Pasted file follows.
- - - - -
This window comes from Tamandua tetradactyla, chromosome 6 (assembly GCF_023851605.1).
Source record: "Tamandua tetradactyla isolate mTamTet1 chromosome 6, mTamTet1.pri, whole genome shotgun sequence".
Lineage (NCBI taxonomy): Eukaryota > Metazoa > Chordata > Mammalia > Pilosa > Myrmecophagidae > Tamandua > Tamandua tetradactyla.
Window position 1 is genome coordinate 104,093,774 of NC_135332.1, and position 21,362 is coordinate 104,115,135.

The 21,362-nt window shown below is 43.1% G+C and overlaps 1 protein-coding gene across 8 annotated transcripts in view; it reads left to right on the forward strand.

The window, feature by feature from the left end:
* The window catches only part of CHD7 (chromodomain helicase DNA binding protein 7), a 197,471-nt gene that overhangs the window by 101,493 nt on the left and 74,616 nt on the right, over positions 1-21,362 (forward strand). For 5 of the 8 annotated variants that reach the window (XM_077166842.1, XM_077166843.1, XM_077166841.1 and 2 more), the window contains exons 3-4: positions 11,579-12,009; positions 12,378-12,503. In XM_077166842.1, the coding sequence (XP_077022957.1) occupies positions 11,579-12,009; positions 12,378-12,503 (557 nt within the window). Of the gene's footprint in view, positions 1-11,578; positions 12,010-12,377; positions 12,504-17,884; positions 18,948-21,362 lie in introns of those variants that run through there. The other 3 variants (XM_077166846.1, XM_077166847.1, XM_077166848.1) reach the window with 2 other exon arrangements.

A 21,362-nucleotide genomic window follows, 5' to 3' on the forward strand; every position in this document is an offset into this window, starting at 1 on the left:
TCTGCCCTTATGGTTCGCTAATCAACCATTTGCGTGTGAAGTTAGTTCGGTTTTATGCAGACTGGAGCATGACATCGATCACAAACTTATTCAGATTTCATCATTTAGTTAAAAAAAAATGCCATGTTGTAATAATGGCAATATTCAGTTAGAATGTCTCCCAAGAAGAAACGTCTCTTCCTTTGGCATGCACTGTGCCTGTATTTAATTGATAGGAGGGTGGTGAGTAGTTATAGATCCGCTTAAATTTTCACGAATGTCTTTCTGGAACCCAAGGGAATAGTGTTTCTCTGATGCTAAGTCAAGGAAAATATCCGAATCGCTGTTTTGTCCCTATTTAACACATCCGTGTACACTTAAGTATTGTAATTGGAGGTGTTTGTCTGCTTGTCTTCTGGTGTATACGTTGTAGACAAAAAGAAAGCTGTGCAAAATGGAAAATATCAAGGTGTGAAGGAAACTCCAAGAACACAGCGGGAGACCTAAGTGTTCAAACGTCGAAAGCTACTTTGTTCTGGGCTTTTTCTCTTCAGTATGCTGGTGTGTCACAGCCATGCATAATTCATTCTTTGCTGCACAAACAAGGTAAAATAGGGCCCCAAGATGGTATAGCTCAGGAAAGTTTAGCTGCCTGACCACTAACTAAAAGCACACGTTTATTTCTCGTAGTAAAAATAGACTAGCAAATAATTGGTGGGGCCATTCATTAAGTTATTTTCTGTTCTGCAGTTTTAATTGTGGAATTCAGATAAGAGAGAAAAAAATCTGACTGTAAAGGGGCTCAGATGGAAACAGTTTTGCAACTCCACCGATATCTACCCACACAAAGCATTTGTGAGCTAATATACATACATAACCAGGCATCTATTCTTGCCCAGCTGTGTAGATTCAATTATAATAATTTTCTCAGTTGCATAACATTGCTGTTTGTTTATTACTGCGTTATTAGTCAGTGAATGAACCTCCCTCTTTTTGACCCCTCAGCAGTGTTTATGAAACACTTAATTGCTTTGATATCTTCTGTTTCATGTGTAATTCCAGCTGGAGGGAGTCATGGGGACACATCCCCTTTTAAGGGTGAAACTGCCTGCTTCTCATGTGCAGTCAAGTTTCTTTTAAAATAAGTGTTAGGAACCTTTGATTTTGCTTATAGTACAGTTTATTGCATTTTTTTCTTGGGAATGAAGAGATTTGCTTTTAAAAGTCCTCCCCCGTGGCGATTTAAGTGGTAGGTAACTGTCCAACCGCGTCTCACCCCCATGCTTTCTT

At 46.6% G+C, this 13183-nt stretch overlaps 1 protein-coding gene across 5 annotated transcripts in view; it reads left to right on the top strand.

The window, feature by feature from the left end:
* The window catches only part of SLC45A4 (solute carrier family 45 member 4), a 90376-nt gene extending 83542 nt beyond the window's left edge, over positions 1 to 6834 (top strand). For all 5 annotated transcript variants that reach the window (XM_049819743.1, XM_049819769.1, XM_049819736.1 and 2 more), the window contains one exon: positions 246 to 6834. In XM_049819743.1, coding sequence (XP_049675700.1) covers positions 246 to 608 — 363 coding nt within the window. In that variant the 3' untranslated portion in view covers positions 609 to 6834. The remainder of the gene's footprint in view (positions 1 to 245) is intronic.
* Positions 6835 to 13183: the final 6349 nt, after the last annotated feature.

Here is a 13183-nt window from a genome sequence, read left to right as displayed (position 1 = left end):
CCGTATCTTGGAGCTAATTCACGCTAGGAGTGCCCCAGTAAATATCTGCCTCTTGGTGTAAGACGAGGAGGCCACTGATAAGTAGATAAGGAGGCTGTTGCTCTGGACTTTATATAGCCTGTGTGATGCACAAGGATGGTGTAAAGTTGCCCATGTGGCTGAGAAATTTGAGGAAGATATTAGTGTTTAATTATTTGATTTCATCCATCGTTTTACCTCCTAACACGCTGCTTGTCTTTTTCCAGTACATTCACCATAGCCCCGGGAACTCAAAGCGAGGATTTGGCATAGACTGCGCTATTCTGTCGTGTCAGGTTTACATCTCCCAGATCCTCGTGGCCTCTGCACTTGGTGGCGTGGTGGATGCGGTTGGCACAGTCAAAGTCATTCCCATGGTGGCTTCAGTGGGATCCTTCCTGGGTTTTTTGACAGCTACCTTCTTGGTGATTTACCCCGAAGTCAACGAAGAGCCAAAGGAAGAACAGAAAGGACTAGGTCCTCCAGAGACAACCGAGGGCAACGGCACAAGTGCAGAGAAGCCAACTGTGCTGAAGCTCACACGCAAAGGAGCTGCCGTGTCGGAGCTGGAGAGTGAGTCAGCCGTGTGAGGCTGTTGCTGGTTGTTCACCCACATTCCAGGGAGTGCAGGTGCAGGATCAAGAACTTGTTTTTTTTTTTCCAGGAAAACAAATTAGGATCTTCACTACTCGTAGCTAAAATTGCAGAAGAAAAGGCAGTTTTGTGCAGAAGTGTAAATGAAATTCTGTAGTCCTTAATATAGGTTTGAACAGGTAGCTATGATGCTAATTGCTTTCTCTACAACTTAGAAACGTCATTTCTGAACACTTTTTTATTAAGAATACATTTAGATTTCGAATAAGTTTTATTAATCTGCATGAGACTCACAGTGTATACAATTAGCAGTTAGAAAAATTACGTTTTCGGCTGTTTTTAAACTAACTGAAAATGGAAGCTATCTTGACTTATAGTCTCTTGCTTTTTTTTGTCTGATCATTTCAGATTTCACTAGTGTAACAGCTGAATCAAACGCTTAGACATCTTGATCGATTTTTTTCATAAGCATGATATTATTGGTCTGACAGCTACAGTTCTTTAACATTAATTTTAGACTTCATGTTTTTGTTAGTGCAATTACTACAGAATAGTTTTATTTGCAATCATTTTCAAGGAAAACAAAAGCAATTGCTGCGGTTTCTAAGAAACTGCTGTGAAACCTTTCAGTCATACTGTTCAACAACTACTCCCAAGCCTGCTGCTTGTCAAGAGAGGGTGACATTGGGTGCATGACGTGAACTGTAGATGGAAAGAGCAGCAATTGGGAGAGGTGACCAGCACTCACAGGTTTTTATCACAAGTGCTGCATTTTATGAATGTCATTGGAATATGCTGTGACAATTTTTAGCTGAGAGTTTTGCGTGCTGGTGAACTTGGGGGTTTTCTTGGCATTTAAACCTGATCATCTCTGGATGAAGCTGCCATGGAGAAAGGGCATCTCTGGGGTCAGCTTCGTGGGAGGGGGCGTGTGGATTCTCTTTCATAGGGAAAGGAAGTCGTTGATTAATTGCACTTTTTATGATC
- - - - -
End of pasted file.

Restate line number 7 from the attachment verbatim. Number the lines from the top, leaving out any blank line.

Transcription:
* The window catches only part of CHD7 (chromodomain helicase DNA binding protein 7), a 197,471-nt gene that overhangs the window by 101,493 nt on the left and 74,616 nt on the right, over positions 1-21,362 (forward strand). For 5 of the 8 annotated variants that reach the window (XM_077166842.1, XM_077166843.1, XM_077166841.1 and 2 more), the window contains exons 3-4: positions 11,579-12,009; positions 12,378-12,503. In XM_077166842.1, the coding sequence (XP_077022957.1) occupies positions 11,579-12,009; positions 12,378-12,503 (557 nt within the window). Of the gene's footprint in view, positions 1-11,578; positions 12,010-12,377; positions 12,504-17,884; positions 18,948-21,362 lie in introns of those variants that run through there. The other 3 variants (XM_077166846.1, XM_077166847.1, XM_077166848.1) reach the window with 2 other exon arrangements.